One whole year.
I have a hard time booking plane tickets one MONTH in advance, so when Lu and I headed up the coast last weekend, it was without a campsite reservation.
Which turned out to be a bit of a problem. We did eventually find a spot, after checking ten or so other campgrounds. It was somebody else's campsite, but they weren't there, and since it was 2am, we figured they wouldn't be coming that night. And quite honestly, we couldn't have found a more perfect spot- it was high up on a cliff, overlooking the Pacific. We built a fire under the light of the half-moon, and ate apples and cheese and listened to the waves and then fell asleep.
In the morning, we woke up and watched the sea rolling in. The sea does that up there- it rolls, in these big giant roll-y waves that are covered with kelp. Fog hangs in the air. And far below, you can hear those thunderous crashes as the waves strike the cliffs. Everything was damp and smelled of salt. Every now and then a car would drive by up on the road, but other than that, it was just us and the sea, and the sound of Lu playing the guitar. Coffee. Guitars. Waves crashing. Fog. Bacon. Yes.
After a run in with a none-too-happy ranger (I don't blame him- we did arrive unannounced and steal somebody else's spot), we packed up and headed further up the coast. Into Big Sur. Dramatic cliffs, turquoise waters, white sandy beaches, and my little tent by the cool bubbly river under a lovely redwood tree.
And so we spent a couple of days exploring Big Sur. We climbed up hills, and drove back and forth along the coast going "Oooooooh wowwwww!". We gathered driftwood on a deserted beach. We met a lovely family from India who I built a fire for and spent the morning drinking chai with (delicious chai made over campfire= slightly surreal experience since it's not so long ago that I was actually in India drinking chai and the two didn't fit together very well in my head). And we played on beaches- these unbelievably dramatic beaches. We got soaked. And we dried in the sun. And I got sunburned, and it was well worth it.
When I got home, it took 3 days to get the smell of smoke out of my hair.
But the most important thing about impromptu road trips, especially the ones that involve sharing wine from a bottle by a campfire, is what to snack on when you are halfway up the California coast and it's lunch time. Luckily, I think about these things in advance. And I packed us a picnic. Tomato tart and fresh ripe plums.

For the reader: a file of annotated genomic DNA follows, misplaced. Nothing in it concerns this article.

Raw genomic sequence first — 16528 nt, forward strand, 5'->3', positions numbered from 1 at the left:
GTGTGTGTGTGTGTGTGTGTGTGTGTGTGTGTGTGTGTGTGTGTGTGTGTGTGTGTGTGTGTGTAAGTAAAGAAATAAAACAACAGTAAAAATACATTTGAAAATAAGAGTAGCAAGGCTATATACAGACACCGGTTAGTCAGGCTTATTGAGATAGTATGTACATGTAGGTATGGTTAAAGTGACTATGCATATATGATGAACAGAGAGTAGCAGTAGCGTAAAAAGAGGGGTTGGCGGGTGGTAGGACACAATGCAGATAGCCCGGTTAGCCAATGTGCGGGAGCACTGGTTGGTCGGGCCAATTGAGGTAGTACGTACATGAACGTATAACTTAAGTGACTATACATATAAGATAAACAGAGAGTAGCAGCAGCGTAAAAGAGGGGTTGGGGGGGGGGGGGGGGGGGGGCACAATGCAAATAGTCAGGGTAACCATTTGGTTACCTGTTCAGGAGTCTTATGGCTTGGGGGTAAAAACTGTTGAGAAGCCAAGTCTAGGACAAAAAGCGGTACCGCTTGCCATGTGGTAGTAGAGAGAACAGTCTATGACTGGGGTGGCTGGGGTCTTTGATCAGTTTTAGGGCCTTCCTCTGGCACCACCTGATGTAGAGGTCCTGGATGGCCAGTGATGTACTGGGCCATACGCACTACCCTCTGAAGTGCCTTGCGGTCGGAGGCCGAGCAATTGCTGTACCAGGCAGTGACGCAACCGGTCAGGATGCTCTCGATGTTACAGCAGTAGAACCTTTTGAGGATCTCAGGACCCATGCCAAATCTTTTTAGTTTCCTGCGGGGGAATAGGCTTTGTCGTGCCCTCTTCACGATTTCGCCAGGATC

I promise this isn't just delicious on a cliff by the ocean. I've had it on my stoop in Los Angeles with the sound of sirens (ambulance sirens not ocean sirens) in the distance and it's just as tasty. The whole thing is inspired by, and only adapted slightly from, David Lebovitz, who wrote about tomato tarts last summer. The toms are just starting to get yummy, so it's the perfect time to try it.
1 1/4 cups all purpose flour (I use my gluten free blend)
1/2 teaspoon salt
7 tb butter cut into bits
1 egg, beaten
1 tsp very cold cream
In a food processor, place the flour, salt and butter. Pulse until the butter is in wee pea-sized pieces. Add the egg in 2 parts, pulsing in between, and then the cream. Pulsing for five-seconds at a time until it's all incorporated- about five or six times.
Turn out onto a work surface and bring together into a ball. Wrap with plastic wrap and refrigerate for at least 2 hours.
Lavender and tomato tart
1 portion tart crust
2 tb tomato paste
2 tb dijon mustard
about 1 tb fresh chopped lavender
1 tb honey
feta- about 1/2 cup
Preheat oven to 350.
Roll out the tart crust, and drape over the tart pan- you can just roll a rolling pin over the top, and that will chop off the excess pastry, then press it down on the inside so that it's covering the whole pan. Patch up any holes with extra pastry. Spread the tomato paste over the bottom of the crust with a spatula, and then do the same with the mustard.
Slice the tomatoes, and place them over the bottom of the crust, so that as much of the pastry is covered as possible. Depending on the size of the tart, you may need more tomatoes.
Chop the herbs and sprinkle them all over the top of the tomatoes. Sprinkle the feta over the top, then drizzle with honey and olive oil.
Bake for 30 minutes, until the crust is lightly browned and the tomatoes are cooked and the cheese is starting to brown slightly. It's delicious warm out of the oven, and also really good cold the next day.
*If you have any plans to visit California, please please rent a convertible and drive up the coast from Los Angeles to San Francisco. It might be the prettiest drive you'll ever do.